Read more at KALB

Domestic violence bill withdrawn after verbal altercation

Published: June 10, 2021

By: Adrian Dubose, LSU Manship School News Service

BATON ROUGE, La – Democratic Rep. Malinda White of Bogalusa tearfully withdrew her domestic violence bill Thursday, a day after a verbal altercation with Rep. Alan Seabaugh, R-Shreveport, on the House floor.

House Bill 159 would have expanded the definition of domestic abuse to include coercion and control by the abuser.

“I come today with a lot of heartache,” White said. “I’m disappointed we have to let down victims of domestic violence.”

Image preview
Rep. Malinda White, D-Bogalusa
Image preview
Rep. Alan Seabaugh, R-Shreveport

White promised victims of abuse that she would bring the bill back up next year in an improved version.

Seabaugh raised questions about what the bill meant and did during the debate that led to the confrontation.

Read more at westcentralbest.com

Lawmakers OK bill banning discrimination on COVID vaccination status

Published: June 10, 2021

By: Adrian Dubose, LSU Manship School News Service

John Bel Edwards
Louisiana Gov. John Bel Edwards receives his first dose of a COVID-19 vaccine on Tuesday, Feb. 9, 2021.Pool footage courtesy of Louisiana Public Broadcasting

BATON ROUGE, La. – Louisiana lawmakers gave final passage Thursday to a bill banning discrimination by state agencies based on an individual’s COVID-19 vaccination status, sending the bill to the governor’s desk.

House Bill 498 by Rep. Kathy Edmonston, R-Gonzales, passed the House 71-28.

The bill prohibits government agencies from refusing to issue licenses, permits and degrees to someone who has not been vaccinated against COVID-19.

The bill also prohibits state agencies from barring access to public facilities or colleges to anyone who has not received a COVID-19 vaccine.

The ban would remain in place until the COVID-19 vaccinations have received full authorization from the U.S. Federal Drug Administration.

Hundreds of LSU faculty members have called on the university to require students to get the vaccines before coming to campus in the fall. Vaccination rates in Louisiana lag behind those in most other states, and professors also would like to see the university maintain its mask mandate and reduce the number of students in each classroom to keep faculty members and students safe.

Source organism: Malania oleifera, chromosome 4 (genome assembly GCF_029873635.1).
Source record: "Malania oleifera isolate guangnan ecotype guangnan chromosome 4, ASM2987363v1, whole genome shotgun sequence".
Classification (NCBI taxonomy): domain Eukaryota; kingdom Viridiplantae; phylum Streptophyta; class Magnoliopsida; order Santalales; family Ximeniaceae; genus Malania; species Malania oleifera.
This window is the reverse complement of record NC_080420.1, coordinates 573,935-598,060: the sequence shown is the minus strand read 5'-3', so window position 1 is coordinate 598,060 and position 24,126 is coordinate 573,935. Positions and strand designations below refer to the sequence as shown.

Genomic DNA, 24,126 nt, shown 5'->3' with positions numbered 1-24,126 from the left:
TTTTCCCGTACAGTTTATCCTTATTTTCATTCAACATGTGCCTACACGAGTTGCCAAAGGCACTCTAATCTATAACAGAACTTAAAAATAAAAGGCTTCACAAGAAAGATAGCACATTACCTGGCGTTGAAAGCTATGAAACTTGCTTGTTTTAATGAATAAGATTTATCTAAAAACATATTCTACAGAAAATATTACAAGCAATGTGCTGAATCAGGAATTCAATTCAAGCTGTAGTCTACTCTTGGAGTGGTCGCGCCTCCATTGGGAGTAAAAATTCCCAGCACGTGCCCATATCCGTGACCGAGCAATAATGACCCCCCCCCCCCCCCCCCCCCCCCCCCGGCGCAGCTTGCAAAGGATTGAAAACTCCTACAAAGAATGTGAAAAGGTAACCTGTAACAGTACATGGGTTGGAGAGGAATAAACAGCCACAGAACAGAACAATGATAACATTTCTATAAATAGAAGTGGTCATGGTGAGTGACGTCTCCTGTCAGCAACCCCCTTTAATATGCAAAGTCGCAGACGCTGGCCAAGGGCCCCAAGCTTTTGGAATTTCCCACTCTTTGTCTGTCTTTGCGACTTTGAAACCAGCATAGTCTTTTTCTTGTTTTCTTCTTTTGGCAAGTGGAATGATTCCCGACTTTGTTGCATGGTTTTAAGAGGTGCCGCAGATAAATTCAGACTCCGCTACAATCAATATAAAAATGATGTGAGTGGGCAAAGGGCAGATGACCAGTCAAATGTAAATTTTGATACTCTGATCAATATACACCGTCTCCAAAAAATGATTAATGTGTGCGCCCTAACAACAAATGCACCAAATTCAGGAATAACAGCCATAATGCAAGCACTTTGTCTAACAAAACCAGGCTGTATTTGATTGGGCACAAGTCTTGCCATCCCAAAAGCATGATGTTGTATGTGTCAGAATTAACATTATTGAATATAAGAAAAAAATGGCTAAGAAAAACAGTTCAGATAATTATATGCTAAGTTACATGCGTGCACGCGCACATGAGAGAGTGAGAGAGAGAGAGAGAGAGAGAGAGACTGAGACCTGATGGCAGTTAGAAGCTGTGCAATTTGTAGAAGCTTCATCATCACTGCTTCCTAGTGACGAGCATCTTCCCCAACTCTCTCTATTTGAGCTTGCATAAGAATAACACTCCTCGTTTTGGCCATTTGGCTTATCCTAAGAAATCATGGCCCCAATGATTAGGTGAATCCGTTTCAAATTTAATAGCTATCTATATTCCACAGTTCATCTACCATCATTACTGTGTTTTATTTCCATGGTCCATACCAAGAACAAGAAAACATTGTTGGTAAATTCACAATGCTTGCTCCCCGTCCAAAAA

The Chronicle of Higher Education has reported that 488 college campuses plan to require students to get the vaccines. They include several private universities in Louisiana, including Tulane, Loyola, Xavier and Dillard, that are not subject to Edmonston’s bill.

It is not clear whether Gov. John Bel Edwards will veto the bill. LSU President Tom Galligan said university leaders speak to state officials about policies and concerns but does not lobby them.

Read more at KTBS3

Bill to increase compensation for people wrongfully convicted of crimes clears Legislature

(Source: Associated Press)

Published: June 10, 2021
By: Adrian Dubose, LSU Manship school News Service

BATON ROUGE, La. (LSU Manship School News Wire) – A bill to increase the amount paid to people who have been wrongfully convicted of crimes in Louisiana cleared the Legislature Thursday.

House Bill 92 by Rep. Joseph Marino, I-Gretna, increases compensation for people wrongfully convicted of crimes from $25,000 annually with a cap of $250,000 to $40,000 annually and a cap of $400,000.

The bill also would extend the deadline to file for the compensation.

At first, Marino asked for $50,000 per year, but the chambers agreed to $40,000 with the $400,000 cap.